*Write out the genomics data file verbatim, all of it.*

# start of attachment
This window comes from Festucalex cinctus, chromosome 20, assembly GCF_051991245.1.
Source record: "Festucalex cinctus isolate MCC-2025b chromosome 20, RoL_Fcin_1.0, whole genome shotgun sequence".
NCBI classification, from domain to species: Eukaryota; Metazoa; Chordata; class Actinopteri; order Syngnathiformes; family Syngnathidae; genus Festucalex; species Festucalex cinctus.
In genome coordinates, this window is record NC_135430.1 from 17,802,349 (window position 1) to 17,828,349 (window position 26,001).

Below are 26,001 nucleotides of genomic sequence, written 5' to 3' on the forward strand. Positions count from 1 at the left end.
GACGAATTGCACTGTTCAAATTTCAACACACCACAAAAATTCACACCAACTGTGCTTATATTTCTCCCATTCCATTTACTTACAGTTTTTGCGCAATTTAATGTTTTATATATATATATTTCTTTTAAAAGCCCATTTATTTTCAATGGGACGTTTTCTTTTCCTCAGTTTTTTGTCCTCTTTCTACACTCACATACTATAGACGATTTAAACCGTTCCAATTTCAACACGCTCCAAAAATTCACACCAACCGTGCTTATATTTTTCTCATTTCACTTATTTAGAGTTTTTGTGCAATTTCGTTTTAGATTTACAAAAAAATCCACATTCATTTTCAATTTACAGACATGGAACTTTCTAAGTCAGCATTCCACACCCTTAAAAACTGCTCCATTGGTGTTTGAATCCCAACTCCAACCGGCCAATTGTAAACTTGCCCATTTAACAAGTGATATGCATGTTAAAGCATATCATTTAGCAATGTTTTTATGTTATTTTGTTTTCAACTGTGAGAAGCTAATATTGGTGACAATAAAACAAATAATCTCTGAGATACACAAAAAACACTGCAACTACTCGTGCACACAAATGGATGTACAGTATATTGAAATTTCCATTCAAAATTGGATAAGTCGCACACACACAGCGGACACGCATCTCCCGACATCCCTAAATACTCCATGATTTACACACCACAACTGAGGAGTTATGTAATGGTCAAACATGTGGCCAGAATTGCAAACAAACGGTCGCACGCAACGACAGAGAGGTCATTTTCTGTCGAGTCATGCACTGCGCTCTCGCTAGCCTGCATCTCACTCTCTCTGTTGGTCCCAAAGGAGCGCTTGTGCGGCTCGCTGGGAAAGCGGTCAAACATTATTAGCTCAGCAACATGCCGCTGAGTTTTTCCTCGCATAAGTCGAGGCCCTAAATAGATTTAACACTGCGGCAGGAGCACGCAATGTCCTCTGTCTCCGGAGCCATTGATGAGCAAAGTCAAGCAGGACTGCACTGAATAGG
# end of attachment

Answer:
This window comes from Festucalex cinctus, chromosome 20, assembly GCF_051991245.1.
Source record: "Festucalex cinctus isolate MCC-2025b chromosome 20, RoL_Fcin_1.0, whole genome shotgun sequence".
NCBI classification, from domain to species: Eukaryota; Metazoa; Chordata; class Actinopteri; order Syngnathiformes; family Syngnathidae; genus Festucalex; species Festucalex cinctus.
In genome coordinates, this window is record NC_135430.1 from 17,802,349 (window position 1) to 17,828,349 (window position 26,001).

Below are 26,001 nucleotides of genomic sequence, written 5' to 3' on the forward strand. Positions count from 1 at the left end.
GACGAATTGCACTGTTCAAATTTCAACACACCACAAAAATTCACACCAACTGTGCTTATATTTCTCCCATTCCATTTACTTACAGTTTTTGCGCAATTTAATGTTTTATATATATATATTTCTTTTAAAAGCCCATTTATTTTCAATGGGACGTTTTCTTTTCCTCAGTTTTTTGTCCTCTTTCTACACTCACATACTATAGACGATTTAAACCGTTCCAATTTCAACACGCTCCAAAAATTCACACCAACCGTGCTTATATTTTTCTCATTTCACTTATTTAGAGTTTTTGTGCAATTTCGTTTTAGATTTACAAAAAAATCCACATTCATTTTCAATTTACAGACATGGAACTTTCTAAGTCAGCATTCCACACCCTTAAAAACTGCTCCATTGGTGTTTGAATCCCAACTCCAACCGGCCAATTGTAAACTTGCCCATTTAACAAGTGATATGCATGTTAAAGCATATCATTTAGCAATGTTTTTATGTTATTTTGTTTTCAACTGTGAGAAGCTAATATTGGTGACAATAAAACAAATAATCTCTGAGATACACAAAAAACACTGCAACTACTCGTGCACACAAATGGATGTACAGTATATTGAAATTTCCATTCAAAATTGGATAAGTCGCACACACACAGCGGACACGCATCTCCCGACATCCCTAAATACTCCATGATTTACACACCACAACTGAGGAGTTATGTAATGGTCAAACATGTGGCCAGAATTGCAAACAAACGGTCGCACGCAACGACAGAGAGGTCATTTTCTGTCGAGTCATGCACTGCGCTCTCGCTAGCCTGCATCTCACTCTCTCTGTTGGTCCCAAAGGAGCGCTTGTGCGGCTCGCTGGGAAAGCGGTCAAACATTATTAGCTCAGCAACATGCCGCTGAGTTTTTCCTCGCATAAGTCGAGGCCCTAAATAGATTTAACACTGCGGCAGGAGCACGCAATGTCCTCTGTCTCCGGAGCCATTGATGAGCAAAGTCAAGCAGGACTGCACTGAATAGG